The price of roads and schools just went up in New Mexico. New Mexico is already a mini-"Davis-Bacon" state which means that taxpayers pay substantially more (or get 10-15% less) in the way of schools, roads, and other state-funded projects (like those funded in the recently-passed capital outlay bill). Under Gov. Bill Richardson, legislation was passed that increased the labor premium under "Davis-Bacon" for public works projects. The Martinez Administration had been attempting to soften the blow of that legislation, but the New Mexico Supreme Court ruled this week that her actions were illegal.
I recently wrote a column discussing New Mexico's flawed capital funding process and how repeal of our "Davis-Bacon" law is key to improving our school buildings and roads. The article appeared at both Watchdog and NMPolitics.net.
Infrastructure and how to pay for it has been a topic of great interest recently. The Legislature returned to Santa Fe with the primary purpose of passing a capital outlay bill. Also, as David Abbey, Chair of the Public School Capital Outlay Council told legislators in testimony recently, New Mexico’s schools were facing serious funding problems.
Among Abbey’s concerns was the volatility of funding due to oil and gas prices. Abbey also said there are more needed projects than available funding. Abbey’s most newsworthy statement was that there are 16 schools that are in such poor shape they need to be torn down.
Notably, the problem is not inadequate spending. According to data from the National Education Association, New Mexico’s per-capita capital spending on K-12 schools was 7th-highest in the nation for the most recent school year on record.
Fresh off his presentation at FreedomFest (described as the World’s Largest Gathering of Free Minds) in Las Vegas, Tom Palmer, the executive vice president for international programs at Atlas Network will be visiting Albuquerque to discuss the important differences between state control and self control at a Rio Grande Foundation-sponsored luncheon.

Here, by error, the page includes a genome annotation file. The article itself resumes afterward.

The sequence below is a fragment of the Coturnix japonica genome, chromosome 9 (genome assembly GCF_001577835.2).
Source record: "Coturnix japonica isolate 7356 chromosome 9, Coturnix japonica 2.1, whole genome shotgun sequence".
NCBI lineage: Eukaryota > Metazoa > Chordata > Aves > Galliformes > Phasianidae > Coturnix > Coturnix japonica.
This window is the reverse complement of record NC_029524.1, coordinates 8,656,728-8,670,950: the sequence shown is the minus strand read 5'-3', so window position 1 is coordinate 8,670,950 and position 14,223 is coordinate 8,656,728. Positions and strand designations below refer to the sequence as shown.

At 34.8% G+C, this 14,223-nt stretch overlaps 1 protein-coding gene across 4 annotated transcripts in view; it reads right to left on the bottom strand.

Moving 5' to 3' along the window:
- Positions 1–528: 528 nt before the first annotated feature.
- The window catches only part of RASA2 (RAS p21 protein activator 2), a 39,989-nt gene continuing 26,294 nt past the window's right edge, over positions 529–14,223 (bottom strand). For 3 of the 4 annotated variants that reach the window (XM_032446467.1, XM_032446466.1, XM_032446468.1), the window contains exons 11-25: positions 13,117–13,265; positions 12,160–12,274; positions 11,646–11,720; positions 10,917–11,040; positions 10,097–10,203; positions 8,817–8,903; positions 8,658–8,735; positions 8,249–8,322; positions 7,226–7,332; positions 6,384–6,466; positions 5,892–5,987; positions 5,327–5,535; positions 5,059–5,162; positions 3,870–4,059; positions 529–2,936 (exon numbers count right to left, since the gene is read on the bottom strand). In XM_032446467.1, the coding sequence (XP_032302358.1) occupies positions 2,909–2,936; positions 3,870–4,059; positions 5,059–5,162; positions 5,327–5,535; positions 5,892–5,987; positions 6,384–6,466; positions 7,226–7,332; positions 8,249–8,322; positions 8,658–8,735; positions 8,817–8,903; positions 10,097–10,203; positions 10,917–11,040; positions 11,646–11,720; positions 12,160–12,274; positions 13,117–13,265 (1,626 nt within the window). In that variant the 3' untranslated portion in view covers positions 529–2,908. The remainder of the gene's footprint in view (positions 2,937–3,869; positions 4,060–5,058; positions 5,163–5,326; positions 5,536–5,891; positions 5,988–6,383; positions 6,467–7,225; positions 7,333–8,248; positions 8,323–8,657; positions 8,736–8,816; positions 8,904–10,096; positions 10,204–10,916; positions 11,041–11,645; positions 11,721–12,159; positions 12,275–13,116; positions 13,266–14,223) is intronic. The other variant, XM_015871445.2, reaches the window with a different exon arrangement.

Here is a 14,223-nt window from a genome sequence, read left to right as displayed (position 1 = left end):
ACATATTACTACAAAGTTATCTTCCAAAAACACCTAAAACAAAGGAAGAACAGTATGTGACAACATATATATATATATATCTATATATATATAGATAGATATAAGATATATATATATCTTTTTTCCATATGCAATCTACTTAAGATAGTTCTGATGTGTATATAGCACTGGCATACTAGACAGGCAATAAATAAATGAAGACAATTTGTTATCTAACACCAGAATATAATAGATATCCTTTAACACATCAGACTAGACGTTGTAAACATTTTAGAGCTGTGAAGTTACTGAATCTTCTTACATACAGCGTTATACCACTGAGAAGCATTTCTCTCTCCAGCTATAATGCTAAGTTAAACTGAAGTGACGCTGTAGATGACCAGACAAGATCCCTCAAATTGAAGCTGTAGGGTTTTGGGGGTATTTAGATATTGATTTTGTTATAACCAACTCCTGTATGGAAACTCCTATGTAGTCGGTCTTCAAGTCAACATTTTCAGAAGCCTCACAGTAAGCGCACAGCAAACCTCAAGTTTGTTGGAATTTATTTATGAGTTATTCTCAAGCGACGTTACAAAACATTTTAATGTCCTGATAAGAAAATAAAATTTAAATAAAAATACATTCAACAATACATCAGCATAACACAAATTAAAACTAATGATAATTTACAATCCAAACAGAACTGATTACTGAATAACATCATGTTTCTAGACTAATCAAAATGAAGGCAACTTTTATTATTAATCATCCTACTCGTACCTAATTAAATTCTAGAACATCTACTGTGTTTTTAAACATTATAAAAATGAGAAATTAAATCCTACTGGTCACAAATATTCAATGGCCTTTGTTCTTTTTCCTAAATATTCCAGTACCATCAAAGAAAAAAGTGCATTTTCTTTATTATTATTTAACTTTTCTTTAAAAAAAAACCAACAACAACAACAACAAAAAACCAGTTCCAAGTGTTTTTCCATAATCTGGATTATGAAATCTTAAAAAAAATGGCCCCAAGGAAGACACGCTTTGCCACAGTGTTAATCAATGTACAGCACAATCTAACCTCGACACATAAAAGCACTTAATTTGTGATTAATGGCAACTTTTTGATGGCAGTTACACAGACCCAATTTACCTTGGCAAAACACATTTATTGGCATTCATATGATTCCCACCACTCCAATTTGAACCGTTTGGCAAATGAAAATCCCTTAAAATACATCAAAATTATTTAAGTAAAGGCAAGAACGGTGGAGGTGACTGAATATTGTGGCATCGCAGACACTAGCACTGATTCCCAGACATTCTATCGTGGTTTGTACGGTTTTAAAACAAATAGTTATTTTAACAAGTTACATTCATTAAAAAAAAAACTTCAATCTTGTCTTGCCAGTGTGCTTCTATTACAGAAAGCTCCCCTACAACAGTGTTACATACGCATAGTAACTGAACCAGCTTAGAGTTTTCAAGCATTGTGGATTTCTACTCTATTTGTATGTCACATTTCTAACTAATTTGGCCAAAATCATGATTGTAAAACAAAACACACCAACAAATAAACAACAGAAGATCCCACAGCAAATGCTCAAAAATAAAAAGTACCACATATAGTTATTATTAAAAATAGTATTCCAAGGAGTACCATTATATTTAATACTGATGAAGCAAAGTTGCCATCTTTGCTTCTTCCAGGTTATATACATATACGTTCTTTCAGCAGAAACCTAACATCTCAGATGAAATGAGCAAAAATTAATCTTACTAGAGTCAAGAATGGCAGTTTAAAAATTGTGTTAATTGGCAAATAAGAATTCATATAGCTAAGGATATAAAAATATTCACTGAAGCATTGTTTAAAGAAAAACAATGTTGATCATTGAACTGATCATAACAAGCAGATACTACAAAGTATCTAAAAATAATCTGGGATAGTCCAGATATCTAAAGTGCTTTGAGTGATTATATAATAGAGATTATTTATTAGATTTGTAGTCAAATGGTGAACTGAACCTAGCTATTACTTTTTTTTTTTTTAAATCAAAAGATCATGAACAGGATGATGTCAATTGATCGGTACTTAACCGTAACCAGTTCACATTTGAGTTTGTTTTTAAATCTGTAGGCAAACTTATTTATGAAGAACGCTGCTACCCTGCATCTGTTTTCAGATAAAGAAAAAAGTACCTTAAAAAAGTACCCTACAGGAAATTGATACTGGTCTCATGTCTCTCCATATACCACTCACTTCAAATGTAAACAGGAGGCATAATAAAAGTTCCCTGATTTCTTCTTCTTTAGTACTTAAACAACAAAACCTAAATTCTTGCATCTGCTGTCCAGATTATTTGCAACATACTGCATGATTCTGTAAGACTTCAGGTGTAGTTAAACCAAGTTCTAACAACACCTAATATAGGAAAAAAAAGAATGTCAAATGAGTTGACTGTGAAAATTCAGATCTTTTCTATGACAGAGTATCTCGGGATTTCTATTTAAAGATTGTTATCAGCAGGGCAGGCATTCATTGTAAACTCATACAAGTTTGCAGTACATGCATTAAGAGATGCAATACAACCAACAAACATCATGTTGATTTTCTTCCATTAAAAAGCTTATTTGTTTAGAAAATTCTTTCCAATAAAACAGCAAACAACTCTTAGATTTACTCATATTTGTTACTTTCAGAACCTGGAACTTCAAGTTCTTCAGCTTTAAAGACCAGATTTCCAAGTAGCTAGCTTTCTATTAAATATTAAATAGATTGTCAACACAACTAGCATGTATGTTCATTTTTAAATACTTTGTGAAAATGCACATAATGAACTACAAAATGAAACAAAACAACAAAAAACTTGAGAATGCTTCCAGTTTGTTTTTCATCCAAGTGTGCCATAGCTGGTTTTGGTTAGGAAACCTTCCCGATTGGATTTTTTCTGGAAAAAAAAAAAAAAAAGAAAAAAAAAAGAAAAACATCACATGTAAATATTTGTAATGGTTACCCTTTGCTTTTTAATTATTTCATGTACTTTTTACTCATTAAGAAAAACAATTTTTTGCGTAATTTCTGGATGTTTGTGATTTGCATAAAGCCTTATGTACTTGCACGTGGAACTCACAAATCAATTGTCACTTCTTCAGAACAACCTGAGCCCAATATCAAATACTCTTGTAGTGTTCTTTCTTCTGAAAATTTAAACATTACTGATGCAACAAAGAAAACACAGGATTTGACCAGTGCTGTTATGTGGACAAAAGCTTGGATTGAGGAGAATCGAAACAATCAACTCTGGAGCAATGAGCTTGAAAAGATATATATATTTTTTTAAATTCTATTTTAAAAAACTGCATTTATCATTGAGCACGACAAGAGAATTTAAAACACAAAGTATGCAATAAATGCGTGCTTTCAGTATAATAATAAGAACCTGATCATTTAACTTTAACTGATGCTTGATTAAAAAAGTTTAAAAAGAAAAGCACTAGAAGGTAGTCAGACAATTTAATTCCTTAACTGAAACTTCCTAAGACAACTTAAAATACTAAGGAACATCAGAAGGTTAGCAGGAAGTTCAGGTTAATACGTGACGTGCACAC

State Control or Self-Control?
When governments usurp our freedom they diminish personal responsibility for making good choices at the same time. And when they remove from us responsibility for our choices, they not only generate more bad choices, but they under-mine our freedom. Whether we call it the Nanny State or the Welfare State or the Prohibitionist State, big government is assaulting our freedom and undermining our responsibility. Dr. Palmer will show why freedom and responsibility go hand in hand at every level, from the theoretical to the legal to the very practical, with examples ranging from modern day prohibition of drugs and alcohol to the growing numbers of people on long-term welfare and disability support.
Dr. Tom G. Palmer is responsible for establishing operating programs in 14 languages and managing programs for a worldwide network of think tanks at Atlas Network. He is also a senior fellow at Cato Institute and director of Cato University. He frequently lectures in North America, Europe, Eurasia, Africa, Latin America, India, China and throughout Asia, as well as the Middle East on political science, public choice, civil society, and the moral, legal, and historical foundations of individual rights. He has published articles on politics and morality in scholarly journals such as the Harvard Journal of Law and Public Policy, Ethics, Critical Review, and Constitutional Political Economy, as well as in publications such as Slate, the Wall Street Journal, the New York Times, Die Welt, Al Hayat, and the Washington Post. He is the author of Realizing Freedom: Libertarian Theory, History, and Practice (expanded edition 2014), and the editor of the Morality of Capitalism (2011), After the Welfare State (2012), Why Liberty (2013), and Peace, Love & Liberty (2014). Palmer received his B.A. in liberal arts from St. Johns College in Annapolis, Maryland, his M.A. in philosophy from the Catholic University of America, Washington, D.C., and his doctorate in politics from Oxford University.